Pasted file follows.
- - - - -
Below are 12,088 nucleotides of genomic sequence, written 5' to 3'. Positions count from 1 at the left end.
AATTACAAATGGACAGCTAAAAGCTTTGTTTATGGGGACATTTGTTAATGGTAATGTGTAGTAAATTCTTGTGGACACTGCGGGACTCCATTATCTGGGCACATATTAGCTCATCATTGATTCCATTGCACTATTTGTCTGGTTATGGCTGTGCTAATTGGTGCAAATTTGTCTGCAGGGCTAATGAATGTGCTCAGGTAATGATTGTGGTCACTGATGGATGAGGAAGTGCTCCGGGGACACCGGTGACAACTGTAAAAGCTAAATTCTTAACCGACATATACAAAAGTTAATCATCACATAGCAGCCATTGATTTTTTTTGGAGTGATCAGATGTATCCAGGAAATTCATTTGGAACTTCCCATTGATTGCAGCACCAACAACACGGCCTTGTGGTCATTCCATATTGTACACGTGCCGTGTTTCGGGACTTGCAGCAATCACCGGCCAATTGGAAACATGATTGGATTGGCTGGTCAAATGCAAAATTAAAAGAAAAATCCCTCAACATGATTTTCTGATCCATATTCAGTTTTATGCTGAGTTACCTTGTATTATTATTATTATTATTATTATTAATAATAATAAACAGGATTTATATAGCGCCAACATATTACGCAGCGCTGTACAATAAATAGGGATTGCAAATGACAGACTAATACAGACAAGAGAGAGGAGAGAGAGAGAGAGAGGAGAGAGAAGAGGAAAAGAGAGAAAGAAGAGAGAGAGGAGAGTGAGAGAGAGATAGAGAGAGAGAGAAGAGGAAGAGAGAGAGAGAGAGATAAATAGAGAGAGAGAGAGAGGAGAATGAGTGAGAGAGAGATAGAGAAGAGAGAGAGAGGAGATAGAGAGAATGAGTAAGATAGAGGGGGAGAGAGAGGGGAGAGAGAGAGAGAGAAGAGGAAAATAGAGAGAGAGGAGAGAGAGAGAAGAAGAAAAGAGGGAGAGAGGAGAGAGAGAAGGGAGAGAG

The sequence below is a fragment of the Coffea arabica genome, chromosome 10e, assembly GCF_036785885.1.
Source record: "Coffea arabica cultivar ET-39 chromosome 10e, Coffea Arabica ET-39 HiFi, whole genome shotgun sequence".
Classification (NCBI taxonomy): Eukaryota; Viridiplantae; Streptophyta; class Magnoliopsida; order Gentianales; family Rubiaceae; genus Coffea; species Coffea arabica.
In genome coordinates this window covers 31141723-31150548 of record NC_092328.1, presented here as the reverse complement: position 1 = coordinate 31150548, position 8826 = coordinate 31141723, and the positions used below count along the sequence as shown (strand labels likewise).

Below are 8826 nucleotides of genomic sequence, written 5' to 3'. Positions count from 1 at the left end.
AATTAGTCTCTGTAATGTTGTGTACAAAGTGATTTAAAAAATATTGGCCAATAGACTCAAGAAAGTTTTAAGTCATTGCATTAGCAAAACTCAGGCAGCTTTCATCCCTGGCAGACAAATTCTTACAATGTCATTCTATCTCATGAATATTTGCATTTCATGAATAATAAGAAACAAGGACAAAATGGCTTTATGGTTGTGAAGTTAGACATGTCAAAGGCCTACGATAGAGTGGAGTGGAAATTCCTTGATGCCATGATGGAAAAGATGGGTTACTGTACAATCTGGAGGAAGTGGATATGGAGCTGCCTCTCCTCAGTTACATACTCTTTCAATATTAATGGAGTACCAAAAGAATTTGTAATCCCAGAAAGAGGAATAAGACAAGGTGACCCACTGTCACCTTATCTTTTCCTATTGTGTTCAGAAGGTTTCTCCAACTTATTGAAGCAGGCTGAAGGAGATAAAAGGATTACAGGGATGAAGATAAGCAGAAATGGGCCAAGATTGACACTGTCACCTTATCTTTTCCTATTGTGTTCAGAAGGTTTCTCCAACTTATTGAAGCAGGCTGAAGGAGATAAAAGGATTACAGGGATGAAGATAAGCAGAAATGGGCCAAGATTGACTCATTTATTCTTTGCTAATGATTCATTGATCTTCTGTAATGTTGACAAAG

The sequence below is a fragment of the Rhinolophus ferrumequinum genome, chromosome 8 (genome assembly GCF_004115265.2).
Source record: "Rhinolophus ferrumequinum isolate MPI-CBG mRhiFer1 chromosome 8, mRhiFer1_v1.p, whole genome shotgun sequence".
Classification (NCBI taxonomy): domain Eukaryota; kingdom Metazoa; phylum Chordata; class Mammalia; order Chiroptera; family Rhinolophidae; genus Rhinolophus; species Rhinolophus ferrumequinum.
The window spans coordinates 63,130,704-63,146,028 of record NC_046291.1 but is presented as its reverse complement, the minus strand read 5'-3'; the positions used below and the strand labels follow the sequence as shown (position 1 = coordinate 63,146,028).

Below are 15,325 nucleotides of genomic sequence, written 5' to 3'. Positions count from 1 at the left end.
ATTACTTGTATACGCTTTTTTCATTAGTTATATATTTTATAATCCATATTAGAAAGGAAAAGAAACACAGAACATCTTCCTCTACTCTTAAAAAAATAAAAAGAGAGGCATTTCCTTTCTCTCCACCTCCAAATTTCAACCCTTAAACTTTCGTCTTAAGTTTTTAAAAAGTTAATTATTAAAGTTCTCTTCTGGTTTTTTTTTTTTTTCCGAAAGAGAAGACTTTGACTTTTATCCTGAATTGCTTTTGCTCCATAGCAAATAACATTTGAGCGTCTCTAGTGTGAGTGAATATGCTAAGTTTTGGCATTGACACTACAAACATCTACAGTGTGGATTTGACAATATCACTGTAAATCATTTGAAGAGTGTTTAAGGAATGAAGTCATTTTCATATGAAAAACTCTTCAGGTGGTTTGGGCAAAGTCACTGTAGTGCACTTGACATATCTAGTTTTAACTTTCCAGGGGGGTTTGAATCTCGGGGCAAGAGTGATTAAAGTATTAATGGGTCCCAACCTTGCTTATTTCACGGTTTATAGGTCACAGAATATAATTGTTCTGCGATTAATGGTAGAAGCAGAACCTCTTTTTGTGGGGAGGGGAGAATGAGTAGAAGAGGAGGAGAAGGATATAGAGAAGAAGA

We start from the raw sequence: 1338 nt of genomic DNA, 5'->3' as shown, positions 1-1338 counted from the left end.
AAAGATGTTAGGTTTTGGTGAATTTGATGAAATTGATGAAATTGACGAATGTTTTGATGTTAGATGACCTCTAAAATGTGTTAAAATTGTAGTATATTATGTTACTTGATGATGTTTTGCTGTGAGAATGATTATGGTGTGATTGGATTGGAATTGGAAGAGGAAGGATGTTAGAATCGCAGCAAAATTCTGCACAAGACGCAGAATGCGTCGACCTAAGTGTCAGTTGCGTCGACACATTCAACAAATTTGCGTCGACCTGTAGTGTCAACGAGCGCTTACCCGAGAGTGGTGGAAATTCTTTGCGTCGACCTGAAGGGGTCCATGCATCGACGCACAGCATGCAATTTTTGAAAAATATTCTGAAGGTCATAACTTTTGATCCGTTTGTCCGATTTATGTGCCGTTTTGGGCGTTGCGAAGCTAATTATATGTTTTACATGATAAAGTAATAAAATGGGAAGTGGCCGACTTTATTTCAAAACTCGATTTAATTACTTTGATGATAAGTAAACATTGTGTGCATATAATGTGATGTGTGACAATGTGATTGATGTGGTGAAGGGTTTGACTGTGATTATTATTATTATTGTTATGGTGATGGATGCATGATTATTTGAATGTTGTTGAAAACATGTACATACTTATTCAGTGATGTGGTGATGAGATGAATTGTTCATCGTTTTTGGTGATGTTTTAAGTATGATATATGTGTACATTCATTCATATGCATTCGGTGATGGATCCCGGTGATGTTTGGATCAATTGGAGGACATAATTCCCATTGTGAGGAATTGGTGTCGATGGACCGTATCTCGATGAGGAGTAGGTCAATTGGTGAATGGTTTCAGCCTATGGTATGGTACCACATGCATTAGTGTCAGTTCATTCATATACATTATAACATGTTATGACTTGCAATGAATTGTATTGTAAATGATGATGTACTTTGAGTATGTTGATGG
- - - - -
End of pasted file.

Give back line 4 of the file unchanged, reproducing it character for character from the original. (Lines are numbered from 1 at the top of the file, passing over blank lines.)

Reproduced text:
Source record: "Coffea arabica cultivar ET-39 chromosome 10e, Coffea Arabica ET-39 HiFi, whole genome shotgun sequence".